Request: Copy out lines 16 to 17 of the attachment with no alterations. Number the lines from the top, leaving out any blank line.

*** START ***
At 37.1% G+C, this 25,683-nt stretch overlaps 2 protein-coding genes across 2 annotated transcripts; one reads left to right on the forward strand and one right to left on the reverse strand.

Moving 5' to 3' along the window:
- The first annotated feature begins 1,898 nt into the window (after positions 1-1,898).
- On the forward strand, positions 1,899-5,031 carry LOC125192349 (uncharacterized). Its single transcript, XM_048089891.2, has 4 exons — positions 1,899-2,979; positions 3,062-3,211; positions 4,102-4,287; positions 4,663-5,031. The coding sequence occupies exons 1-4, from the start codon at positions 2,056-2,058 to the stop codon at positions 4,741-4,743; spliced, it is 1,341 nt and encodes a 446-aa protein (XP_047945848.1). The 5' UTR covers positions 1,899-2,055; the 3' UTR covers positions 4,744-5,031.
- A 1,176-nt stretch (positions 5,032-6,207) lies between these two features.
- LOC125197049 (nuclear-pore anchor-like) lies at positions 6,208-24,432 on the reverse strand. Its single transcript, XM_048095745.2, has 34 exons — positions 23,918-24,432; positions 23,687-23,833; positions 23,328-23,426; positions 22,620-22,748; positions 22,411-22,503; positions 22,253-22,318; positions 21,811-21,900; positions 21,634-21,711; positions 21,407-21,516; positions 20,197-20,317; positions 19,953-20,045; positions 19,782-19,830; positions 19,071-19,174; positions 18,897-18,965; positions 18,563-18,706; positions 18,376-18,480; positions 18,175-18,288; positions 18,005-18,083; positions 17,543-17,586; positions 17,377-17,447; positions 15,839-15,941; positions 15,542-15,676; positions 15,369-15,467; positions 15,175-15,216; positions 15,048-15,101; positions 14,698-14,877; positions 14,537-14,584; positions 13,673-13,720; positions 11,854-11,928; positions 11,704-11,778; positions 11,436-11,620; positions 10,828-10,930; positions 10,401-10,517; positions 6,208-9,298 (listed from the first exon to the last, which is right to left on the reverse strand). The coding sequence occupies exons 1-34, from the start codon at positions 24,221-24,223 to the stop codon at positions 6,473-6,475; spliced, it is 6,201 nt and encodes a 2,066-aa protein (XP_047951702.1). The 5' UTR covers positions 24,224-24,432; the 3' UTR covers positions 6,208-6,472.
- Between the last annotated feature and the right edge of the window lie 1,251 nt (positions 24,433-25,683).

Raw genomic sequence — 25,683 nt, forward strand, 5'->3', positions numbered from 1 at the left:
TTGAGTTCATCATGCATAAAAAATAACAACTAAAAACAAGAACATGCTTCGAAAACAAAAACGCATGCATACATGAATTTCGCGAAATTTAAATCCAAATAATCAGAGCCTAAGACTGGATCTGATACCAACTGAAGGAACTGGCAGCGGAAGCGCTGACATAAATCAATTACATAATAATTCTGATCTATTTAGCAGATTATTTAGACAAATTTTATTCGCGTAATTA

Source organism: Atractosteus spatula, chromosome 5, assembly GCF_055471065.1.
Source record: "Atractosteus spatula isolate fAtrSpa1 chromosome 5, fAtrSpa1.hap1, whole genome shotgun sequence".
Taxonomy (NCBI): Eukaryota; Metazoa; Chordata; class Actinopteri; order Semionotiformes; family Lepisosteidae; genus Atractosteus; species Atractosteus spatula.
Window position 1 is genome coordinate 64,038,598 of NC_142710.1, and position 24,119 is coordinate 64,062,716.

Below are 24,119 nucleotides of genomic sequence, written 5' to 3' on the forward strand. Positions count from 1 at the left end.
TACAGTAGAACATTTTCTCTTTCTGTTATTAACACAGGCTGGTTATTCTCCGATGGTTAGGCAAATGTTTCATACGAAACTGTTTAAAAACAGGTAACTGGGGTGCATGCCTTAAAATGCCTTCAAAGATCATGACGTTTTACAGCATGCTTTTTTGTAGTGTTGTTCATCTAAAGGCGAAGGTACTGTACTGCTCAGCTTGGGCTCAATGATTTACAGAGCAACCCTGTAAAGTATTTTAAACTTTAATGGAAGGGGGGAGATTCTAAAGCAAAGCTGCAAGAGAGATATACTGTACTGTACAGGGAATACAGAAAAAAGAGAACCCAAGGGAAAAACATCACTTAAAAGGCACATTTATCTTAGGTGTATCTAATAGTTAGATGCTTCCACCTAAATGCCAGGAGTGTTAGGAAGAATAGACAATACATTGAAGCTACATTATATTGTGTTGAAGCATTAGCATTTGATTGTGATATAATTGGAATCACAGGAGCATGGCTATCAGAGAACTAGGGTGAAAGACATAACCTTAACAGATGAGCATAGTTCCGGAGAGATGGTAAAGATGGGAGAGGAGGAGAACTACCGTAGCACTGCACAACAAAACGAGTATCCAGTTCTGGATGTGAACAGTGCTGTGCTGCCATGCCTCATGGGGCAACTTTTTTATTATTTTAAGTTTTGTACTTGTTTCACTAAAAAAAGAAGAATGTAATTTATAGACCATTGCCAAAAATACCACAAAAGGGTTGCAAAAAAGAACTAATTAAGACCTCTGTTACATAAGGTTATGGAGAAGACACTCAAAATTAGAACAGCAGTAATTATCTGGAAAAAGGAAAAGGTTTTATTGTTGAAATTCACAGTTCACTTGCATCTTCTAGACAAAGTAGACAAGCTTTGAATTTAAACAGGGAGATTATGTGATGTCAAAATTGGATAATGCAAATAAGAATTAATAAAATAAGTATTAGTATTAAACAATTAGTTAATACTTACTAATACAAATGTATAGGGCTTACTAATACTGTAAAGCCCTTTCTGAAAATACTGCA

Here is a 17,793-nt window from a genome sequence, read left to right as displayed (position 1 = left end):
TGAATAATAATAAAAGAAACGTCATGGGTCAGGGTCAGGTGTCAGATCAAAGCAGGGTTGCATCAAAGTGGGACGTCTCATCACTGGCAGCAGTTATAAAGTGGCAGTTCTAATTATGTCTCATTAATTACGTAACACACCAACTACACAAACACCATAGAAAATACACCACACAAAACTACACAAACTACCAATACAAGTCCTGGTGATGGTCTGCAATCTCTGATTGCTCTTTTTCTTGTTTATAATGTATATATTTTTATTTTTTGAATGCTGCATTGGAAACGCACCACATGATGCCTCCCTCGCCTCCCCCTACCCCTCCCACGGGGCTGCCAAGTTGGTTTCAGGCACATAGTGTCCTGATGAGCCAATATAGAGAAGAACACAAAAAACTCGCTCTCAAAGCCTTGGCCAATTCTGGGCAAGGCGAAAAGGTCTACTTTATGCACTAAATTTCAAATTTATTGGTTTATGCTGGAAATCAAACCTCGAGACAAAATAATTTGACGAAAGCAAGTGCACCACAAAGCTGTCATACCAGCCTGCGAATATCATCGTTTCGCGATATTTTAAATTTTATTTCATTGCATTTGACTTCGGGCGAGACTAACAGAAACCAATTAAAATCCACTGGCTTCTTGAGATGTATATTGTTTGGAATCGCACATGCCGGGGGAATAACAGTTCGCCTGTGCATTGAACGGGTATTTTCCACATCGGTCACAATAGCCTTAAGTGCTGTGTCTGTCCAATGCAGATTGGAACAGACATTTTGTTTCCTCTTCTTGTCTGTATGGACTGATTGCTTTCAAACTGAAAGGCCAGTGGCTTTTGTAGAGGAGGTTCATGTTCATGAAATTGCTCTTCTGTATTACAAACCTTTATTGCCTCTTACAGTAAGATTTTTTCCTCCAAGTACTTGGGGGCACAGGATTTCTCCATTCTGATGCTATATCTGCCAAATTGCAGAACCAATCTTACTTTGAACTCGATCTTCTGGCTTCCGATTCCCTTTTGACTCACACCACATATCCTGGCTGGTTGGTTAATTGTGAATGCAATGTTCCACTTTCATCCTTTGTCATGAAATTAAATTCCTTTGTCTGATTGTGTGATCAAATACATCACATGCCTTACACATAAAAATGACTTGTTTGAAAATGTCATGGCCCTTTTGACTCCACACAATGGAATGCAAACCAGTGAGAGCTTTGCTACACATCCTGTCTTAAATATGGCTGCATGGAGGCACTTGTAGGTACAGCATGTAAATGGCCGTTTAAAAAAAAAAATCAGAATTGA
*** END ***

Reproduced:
Here is a 17,793-nt window from a genome sequence, read left to right as displayed (position 1 = left end):
TGAATAATAATAAAAGAAACGTCATGGGTCAGGGTCAGGTGTCAGATCAAAGCAGGGTTGCATCAAAGTGGGACGTCTCATCACTGGCAGCAGTTATAAAGTGGCAGTTCTAATTATGTCTCATTAATTACGTAACACACCAACTACACAAACACCATAGAAAATACACCACACAAAACTACACAAACTACCAATACAAGTCCTGGTGATGGTCTGCAATCTCTGATTGCTCTTTTTCTTGTTTATAATGTATATATTTTTATTTTTTGAATGCTGCATTGGAAACGCACCACATGATGCCTCCCTCGCCTCCCCCTACCCCTCCCACGGGGCTGCCAAGTTGGTTTCAGGCACATAGTGTCCTGATGAGCCAATATAGAGAAGAACACAAAAAACTCGCTCTCAAAGCCTTGGCCAATTCTGGGCAAGGCGAAAAGGTCTACTTTATGCACTAAATTTCAAATTTATTGGTTTATGCTGGAAATCAAACCTCGAGACAAAATAATTTGACGAAAGCAAGTGCACCACAAAGCTGTCATACCAGCCTGCGAATATCATCGTTTCGCGATATTTTAAATTTTATTTCATTGCATTTGACTTCGGGCGAGACTAACAGAAACCAATTAAAATCCACTGGCTTCTTGAGATGTATATTGTTTGGAATCGCACATGCCGGGGGAATAACAGTTCGCCTGTGCATTGAACGGGTATTTTCCACATCGGTCACAATAGCCTTAAGTGCTGTGTCTGTCCAATGCAGATTGGAACAGACATTTTGTTTCCTCTTCTTGTCTGTATGGACTGATTGCTTTCAAACTGAAAGGCCAGTGGCTTTTGTAGAGGAGGTTCATGTTCATGAAATTGCTCTTCTGTATTACAAACCTTTATTGCCTCTTACAGTAAGATTTTTTCCTCCAAGTACTTGGGGGCACAGGATTTCTCCATTCTGATGCTATATCTGCCAAATTGCAGAACCAATCTTACTTTGAACTCGATCTTCTGGCTTCCGATTCCCTTTTGACTCACACCACATATCCTGGCTGGTTGGTTAATTGTGAATGCAATGTTCCACTTTCATCCTTTGTCATGAAATTAAATTCCTTTGTCTGATTGTGTGATCAAATACATCACATGCCTTACACATAAAAATGACTTGTTTGAAAATGTCATGGCCCTTTTGACTCCACACAATGGAATGCAAACCAGTGAGAGCTTTGCTACACATCCTGTCTTAAATATGGCTGCATGGAGGCACTTGTAGGTACAGCATGTAAATGGCCGTTTAAAAAAAAAAATCAGAATTGA